New Zealand’s racing industry is facing a major overhaul designed to bring in more international interest and boost revenue, though some critics say it increases political involvement in a traditionally neutral industry. The recent national elections returned strident nationalist leader Winston Peters as Minister of Racing and Deputy Prime Minister in a coalition government. Peters leads the New Zealand First Party (NZF), which holds the balance of power in the New Zealand parliament following an inconclusive election in September. The new policy reflects that of NZF.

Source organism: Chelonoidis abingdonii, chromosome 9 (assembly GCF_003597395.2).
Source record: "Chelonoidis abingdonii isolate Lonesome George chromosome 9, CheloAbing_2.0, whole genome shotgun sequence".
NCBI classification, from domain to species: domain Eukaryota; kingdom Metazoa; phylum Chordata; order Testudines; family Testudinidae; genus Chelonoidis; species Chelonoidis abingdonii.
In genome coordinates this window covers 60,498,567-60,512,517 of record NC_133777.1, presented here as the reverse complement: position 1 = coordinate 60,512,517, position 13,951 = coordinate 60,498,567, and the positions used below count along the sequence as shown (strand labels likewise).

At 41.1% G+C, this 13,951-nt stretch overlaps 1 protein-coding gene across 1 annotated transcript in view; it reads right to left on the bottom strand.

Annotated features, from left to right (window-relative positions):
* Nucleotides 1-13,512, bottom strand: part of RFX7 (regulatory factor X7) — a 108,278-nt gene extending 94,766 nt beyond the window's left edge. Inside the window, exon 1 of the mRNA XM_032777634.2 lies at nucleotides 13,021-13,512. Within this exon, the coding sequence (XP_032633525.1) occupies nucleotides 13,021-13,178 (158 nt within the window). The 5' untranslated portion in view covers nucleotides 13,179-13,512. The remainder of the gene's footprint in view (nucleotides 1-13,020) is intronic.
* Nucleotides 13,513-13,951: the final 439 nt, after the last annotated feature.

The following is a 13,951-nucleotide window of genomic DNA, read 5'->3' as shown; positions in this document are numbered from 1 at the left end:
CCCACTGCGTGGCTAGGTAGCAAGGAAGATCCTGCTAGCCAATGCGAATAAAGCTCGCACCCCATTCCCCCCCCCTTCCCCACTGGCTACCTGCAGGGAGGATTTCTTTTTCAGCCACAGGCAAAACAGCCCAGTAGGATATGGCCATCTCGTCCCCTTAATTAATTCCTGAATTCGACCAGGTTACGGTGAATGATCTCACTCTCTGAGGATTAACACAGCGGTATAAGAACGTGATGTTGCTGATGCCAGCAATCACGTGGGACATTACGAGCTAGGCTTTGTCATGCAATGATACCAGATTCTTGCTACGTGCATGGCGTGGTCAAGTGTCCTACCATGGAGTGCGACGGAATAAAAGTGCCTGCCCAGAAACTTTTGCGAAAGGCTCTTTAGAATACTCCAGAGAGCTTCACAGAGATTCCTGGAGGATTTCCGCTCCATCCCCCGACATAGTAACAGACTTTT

New laws widening the scope of current legislation on money laundering and the financing of terrorist activity are currently before the New Zealand Parliament and similar moves are expected in Australia. The expanded legislation will bring in sports betting and wagering for the first time and will include significant extra costs for industry.
Governments from Singapore to New Zealand are concerned about their citizens betting offshore and are looking for ways to recapture, or replace, tax revenue and income for racing clubs and sporting bodies. In Australia, a government-appointed inquiry into offshore wagering is due to report this month. Singapore has already enacted legislation to prohibit its citizens from using offshore gambling operators, and the Malaysian government is also talking tough on the issue. At stake is the loss of finance for the nations' racing industries.